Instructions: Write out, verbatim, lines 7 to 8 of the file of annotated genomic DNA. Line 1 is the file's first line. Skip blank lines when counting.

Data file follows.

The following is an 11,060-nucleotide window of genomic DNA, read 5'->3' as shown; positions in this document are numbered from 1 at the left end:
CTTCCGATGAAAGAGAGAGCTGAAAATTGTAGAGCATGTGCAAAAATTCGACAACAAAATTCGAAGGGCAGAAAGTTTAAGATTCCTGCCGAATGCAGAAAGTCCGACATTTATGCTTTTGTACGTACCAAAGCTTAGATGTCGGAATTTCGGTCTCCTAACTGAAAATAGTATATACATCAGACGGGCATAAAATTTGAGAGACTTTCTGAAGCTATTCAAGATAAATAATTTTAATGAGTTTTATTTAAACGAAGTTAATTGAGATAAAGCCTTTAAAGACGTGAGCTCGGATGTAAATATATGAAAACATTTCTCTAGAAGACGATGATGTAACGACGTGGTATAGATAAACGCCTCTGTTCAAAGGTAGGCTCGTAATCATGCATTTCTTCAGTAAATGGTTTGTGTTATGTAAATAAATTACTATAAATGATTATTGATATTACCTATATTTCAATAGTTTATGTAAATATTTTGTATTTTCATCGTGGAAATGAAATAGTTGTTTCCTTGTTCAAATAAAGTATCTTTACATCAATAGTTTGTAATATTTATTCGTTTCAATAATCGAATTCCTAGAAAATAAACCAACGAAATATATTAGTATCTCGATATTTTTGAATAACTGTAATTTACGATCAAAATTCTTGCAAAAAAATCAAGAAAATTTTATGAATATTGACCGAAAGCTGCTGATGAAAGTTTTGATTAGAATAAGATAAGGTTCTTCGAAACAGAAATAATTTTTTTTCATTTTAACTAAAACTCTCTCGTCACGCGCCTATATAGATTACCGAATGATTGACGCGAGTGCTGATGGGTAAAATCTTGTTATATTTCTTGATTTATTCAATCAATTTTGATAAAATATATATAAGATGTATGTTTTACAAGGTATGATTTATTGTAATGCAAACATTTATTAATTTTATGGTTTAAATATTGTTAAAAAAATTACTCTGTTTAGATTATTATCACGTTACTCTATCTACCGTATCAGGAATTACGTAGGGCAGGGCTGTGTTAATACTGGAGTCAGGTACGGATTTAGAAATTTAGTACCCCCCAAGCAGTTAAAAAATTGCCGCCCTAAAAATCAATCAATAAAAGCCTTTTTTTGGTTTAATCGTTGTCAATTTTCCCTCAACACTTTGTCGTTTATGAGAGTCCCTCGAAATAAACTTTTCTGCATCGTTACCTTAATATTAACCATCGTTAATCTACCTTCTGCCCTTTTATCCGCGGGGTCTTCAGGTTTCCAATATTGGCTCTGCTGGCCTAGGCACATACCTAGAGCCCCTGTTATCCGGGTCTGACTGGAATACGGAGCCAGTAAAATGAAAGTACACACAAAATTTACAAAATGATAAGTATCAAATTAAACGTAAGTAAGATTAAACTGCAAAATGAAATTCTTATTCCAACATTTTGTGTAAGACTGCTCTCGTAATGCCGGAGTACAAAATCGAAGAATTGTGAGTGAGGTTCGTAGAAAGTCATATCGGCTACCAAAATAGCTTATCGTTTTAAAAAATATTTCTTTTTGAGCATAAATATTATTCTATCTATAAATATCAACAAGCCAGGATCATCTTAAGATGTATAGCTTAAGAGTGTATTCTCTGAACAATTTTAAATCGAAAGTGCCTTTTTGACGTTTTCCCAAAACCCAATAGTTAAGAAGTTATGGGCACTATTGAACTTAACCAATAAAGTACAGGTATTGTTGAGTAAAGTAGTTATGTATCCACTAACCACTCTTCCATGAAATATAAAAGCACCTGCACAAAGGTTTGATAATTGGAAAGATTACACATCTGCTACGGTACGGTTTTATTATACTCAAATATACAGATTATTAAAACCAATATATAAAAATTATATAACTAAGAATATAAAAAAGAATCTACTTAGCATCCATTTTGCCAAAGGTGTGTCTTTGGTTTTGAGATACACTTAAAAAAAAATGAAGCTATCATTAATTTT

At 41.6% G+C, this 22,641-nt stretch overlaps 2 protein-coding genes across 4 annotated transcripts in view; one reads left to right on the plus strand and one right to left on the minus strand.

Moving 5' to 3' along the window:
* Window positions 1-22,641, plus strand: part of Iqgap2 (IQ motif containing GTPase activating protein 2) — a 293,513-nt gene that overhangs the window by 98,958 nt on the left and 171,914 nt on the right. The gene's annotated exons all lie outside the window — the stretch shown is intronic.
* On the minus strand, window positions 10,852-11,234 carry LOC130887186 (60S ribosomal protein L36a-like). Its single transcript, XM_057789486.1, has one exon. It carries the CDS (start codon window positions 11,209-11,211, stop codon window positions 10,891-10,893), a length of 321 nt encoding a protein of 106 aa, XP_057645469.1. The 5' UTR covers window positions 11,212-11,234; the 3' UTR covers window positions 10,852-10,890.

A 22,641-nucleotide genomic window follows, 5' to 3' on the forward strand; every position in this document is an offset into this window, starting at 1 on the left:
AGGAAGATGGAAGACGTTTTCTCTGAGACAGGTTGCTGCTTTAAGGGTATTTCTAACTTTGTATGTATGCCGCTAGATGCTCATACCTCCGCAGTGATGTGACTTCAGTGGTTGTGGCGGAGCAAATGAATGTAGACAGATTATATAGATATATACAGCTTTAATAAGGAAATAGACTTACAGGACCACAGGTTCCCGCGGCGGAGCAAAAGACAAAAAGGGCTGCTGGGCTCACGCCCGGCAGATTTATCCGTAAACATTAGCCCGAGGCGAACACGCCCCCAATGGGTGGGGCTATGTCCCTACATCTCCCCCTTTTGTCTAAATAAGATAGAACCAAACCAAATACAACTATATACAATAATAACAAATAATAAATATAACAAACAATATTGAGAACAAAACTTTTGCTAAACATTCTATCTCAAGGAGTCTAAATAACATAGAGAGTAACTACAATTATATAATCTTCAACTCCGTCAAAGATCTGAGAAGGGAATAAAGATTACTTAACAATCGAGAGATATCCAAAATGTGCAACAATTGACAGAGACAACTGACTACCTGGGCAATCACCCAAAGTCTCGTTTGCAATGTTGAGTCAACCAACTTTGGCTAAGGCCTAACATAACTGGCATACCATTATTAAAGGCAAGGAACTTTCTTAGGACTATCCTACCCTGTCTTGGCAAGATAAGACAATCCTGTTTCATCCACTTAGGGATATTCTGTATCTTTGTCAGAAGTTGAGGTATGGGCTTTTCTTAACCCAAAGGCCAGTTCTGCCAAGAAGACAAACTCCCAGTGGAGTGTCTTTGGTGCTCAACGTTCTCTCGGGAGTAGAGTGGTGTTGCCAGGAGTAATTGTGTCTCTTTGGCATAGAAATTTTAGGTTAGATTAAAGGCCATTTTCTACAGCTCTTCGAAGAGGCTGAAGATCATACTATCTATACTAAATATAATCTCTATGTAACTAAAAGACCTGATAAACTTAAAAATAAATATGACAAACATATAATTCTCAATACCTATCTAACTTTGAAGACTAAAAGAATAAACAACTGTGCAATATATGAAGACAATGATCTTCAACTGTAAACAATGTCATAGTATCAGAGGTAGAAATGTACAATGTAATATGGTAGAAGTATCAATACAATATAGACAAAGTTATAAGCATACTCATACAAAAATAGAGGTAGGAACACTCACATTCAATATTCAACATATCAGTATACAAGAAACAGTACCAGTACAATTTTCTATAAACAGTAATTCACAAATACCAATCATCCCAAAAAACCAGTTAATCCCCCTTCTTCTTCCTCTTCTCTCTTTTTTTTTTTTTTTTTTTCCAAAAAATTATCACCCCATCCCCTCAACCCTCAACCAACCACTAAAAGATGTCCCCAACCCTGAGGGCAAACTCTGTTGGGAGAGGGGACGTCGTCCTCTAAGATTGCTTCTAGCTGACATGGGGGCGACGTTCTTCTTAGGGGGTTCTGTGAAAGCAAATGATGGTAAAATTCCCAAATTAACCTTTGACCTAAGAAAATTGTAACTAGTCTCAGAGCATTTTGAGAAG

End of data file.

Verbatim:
A 22,641-nucleotide genomic window follows, 5' to 3' on the forward strand; every position in this document is an offset into this window, starting at 1 on the left:
AGGAAGATGGAAGACGTTTTCTCTGAGACAGGTTGCTGCTTTAAGGGTATTTCTAACTTTGTATGTATGCCGCTAGATGCTCATACCTCCGCAGTGATGTGACTTCAGTGGTTGTGGCGGAGCAAATGAATGTAGACAGATTATATAGATATATACAGCTTTAATAAGGAAATAGACTTACAGGACCACAGGTTCCCGCGGCGGAGCAAAAGACAAAAAGGGCTGCTGGGCTCACGCCCGGCAGATTTATCCGTAAACATTAGCCCGAGGCGAACACGCCCCCAATGGGTGGGGCTATGTCCCTACATCTCCCCCTTTTGTCTAAATAAGATAGAACCAAACCAAATACAACTATATACAATAATAACAAATAATAAATATAACAAACAATATTGAGAACAAAACTTTTGCTAAACATTCTATCTCAAGGAGTCTAAATAACATAGAGAGTAACTACAATTATATAATCTTCAACTCCGTCAAAGATCTGAGAAGGGAATAAAGATTACTTAACAATCGAGAGATATCCAAAATGTGCAACAATTGACAGAGACAACTGACTACCTGGGCAATCACCCAAAGTCTCGTTTGCAATGTTGAGTCAACCAACTTTGGCTAAGGCCTAACATAACTGGCATACCATTATTAAAGGCAAGGAACTTTCTTAGGACTATCCTACCCTGTCTTGGCAAGATAAGACAATCCTGTTTCATCCACTTAGGGATATTCTGTATCTTTGTCAGAAGTTGAGGTATGGGCTTTTCTTAACCCAAAGGCCAGTTCTGCCAAGAAGACAAACTCCCAGTGGAGTGTCTTTGGTGCTCAACGTTCTCTCGGGAGTAGAGTGGTGTTGCCAGGAGTAATTGTGTCTCTTTGGCATAGAAATTTTAGGTTAGATTAAAGGCCATTTTCTACAGCTCTTCGAAGAGGCTGAAGATCATACTATCTATACTAAATATAATCTCTATGTAACTAAAAGACCTGATAAACTTAAAAATAAATATGACAAACATATAATTCTCAATACCTATCTAACTTTGAAGACTAAAAGAATAAACAACTGTGCAATATATGAAGACAATGATCTTCAACTGTAAACAATGTCATAGTATCAGAGGTAGAAATGTACAATGTAATATGGTAGAAGTATCAATACAATATAGACAAAGTTATAAGCATACTCATACAAAAATAGAGGTAGGAACACTCACATTCAATATTCAACATATCAGTATACAAGAAACAGTACCAGTACAATTTTCTATAAACAGTAATTCACAAATACCAATCATCCCAAAAAACCAGTTAATCCCCCTTCTTCTTCCTCTTCTCTCTTTTTTTTTTTTTTTTTTTCCAAAAAATTATCACCCCATCCCCTCAACCCTCAACCAACCACTAAAAGATGTCCCCAACCCTGAGGGCAAACTCTGTTGGGAGAGGGGACGTCGTCCTCTAAGATTGCTTCTAGCTGACATGGGGGCGACGTTCTTCTTAGGGGGTTCTGTGAAAGCAAATGATGGTAAAATTCCCAAATTAACCTTTGACCTAAGAAAATTGTAACTAGTCTCAGAGCATTTTGAGAAG